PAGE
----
The Top 20 Moments in Jacobs Field History: Indians Clinch First Division In 41 Years

The 2014 season will mark 20 years of baseball at Progressive (ie Jacobs) Field. It’s been a relatively short history (although with the stadium building boom in the late 1990s and early 2000s, Progressive Field is the 13th oldest facility in the majors). Did the Tribe Win Last Night has compiled a list of the 20 most memorable moments in the field’s history. We’ll count them down for 20 consecutive Saturdays.

3. The Clincher – Sept. 8, 1995

In 1994, the Indians were leading for the wild card and were within striking distance of the American League Central Division when a strike wiped out the season.

The following year, they would not be denied. The Tribe roared out of the gates and blew past everyone else in the division. By Sept. 8, the team’s 123rd game, the Indians had a 22.5-game lead over the second-place Royals. The sellout streak at Jacobs Field had begun, and it was a packed house. It was also Cal Ripken’s 2,132nd consecutive game. He had broken Lou Gehrig’s record, previously thought of as insurmountable, two nights earlier at Camden Yards. Orel Hershiser faced off against Kevin Brown.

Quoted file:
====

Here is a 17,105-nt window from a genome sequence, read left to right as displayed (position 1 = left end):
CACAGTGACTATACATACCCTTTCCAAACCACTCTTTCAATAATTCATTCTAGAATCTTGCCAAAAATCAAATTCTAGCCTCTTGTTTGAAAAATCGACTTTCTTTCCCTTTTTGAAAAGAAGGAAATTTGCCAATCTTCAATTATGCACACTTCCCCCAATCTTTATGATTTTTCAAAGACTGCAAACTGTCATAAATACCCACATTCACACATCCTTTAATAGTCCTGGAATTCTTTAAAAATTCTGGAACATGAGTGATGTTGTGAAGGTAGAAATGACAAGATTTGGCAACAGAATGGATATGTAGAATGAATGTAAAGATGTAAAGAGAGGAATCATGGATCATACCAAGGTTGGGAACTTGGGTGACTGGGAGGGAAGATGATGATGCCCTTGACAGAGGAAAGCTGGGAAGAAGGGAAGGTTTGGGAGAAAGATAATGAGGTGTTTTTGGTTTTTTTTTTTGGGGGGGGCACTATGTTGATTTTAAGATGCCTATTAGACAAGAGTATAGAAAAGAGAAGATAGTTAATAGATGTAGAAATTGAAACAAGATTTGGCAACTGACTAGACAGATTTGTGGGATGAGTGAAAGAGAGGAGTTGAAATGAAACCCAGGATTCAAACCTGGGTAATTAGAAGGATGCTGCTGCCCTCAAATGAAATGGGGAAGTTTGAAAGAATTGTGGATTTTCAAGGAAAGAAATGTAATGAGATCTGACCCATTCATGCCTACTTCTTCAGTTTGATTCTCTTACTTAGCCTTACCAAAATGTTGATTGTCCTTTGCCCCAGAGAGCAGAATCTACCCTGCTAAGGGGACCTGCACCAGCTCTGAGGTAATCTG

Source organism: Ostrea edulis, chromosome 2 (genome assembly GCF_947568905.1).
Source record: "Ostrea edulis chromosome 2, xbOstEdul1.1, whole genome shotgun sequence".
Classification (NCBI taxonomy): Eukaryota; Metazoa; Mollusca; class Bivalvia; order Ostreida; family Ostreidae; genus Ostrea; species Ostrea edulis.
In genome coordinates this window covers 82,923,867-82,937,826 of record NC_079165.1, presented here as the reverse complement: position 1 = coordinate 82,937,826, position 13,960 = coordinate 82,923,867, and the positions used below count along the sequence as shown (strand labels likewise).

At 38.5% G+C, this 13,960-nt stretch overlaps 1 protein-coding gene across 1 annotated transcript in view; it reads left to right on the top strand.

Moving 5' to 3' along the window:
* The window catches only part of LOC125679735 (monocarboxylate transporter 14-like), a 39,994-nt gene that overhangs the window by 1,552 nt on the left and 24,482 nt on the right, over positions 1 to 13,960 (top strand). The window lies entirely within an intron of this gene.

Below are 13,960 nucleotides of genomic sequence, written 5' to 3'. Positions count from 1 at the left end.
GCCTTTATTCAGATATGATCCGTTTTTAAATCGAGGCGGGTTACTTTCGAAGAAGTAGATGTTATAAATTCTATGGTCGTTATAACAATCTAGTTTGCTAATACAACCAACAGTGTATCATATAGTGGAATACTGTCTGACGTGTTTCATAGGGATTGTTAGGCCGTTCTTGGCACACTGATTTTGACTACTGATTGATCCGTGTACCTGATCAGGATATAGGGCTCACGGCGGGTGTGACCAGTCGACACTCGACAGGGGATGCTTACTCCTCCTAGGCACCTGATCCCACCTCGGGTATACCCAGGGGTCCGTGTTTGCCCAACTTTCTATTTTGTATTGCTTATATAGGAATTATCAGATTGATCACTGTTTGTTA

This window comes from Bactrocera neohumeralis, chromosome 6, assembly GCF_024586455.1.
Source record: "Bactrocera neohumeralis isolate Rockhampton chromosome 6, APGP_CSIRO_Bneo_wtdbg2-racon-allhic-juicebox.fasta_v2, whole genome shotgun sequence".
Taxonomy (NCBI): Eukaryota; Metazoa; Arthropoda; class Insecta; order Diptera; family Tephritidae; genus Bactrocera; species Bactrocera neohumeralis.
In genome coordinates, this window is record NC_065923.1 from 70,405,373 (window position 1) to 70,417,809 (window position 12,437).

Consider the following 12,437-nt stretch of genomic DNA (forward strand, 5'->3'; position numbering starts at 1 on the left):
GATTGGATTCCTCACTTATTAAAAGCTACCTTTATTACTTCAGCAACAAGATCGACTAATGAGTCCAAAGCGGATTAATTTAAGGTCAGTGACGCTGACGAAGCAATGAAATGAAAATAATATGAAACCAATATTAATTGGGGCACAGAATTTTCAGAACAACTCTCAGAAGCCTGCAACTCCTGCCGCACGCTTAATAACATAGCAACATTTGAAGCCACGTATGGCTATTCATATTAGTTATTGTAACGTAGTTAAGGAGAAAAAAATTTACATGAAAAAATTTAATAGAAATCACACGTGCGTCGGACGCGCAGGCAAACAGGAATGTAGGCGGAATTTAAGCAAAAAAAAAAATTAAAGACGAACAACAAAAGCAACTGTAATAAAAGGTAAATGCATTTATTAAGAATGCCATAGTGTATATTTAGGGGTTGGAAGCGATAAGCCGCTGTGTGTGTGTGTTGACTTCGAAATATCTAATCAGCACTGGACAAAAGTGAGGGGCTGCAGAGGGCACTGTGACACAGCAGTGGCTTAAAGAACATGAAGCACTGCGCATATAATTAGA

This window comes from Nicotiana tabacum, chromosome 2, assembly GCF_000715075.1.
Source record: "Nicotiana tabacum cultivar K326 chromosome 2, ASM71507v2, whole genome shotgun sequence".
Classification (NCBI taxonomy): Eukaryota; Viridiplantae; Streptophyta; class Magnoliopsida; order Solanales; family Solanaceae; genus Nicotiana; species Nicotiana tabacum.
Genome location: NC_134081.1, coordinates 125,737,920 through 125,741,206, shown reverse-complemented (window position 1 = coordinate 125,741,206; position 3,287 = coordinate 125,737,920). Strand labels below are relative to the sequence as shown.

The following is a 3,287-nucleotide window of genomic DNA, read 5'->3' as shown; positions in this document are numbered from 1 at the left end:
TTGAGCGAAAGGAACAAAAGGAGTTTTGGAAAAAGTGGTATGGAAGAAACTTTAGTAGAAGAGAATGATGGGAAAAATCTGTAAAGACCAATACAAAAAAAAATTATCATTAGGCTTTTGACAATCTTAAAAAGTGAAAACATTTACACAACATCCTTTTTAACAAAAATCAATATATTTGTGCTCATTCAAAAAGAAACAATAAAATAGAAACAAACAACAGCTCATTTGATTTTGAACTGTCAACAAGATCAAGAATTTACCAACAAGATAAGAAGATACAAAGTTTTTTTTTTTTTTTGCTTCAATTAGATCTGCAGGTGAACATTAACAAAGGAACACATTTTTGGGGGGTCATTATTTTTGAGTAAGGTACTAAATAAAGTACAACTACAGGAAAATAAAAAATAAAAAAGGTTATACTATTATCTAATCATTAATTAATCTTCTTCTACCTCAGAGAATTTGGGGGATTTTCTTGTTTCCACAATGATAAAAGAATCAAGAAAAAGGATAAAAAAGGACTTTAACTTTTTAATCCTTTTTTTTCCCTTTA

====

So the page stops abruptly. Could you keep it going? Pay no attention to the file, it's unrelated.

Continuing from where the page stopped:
In the bottom of the third inning, with one out, Brown hit Sandy Alomar with a pitch. Alomar moved to third on a single by Kenny Lofton. Omar Vizquel hit a sacrifice fly to center field, scoring Alomar. Carlos Baerga then singled, putting runners at the corners, and Albert Belle walked to load the bases. Eddie Murray singled to score Lofton and Baerga, staking Hershiser to a 3-0 lead.

In the fourth, Bobby Bonilla hit into a double play for Baltimore, scoring Curtis Goodwin, and in the seventh, Jeff Huson doubled off Hershiser to score Harold Baines, cutting the lead to 3-2.

And in the top of the ninth, the bullpen door swung open and out came Jose Mesa to close the game. He got Ripken to ground out to Vizquel. Baines flied out to Wayne Kirby in right field, and Chris Hoiles drew a walk, and was lifted for pinch-runner Jeffrey Hammonds.

Up stepped Huson, with the tying run at first. On the second pitch he saw from Mesa, he hit a pop foul to third base. Thome reached up and snagged the ball. The Indians won, and clinched their first division title ever – and their first trip to the postseason since Dwight D. Eisenhower was president.

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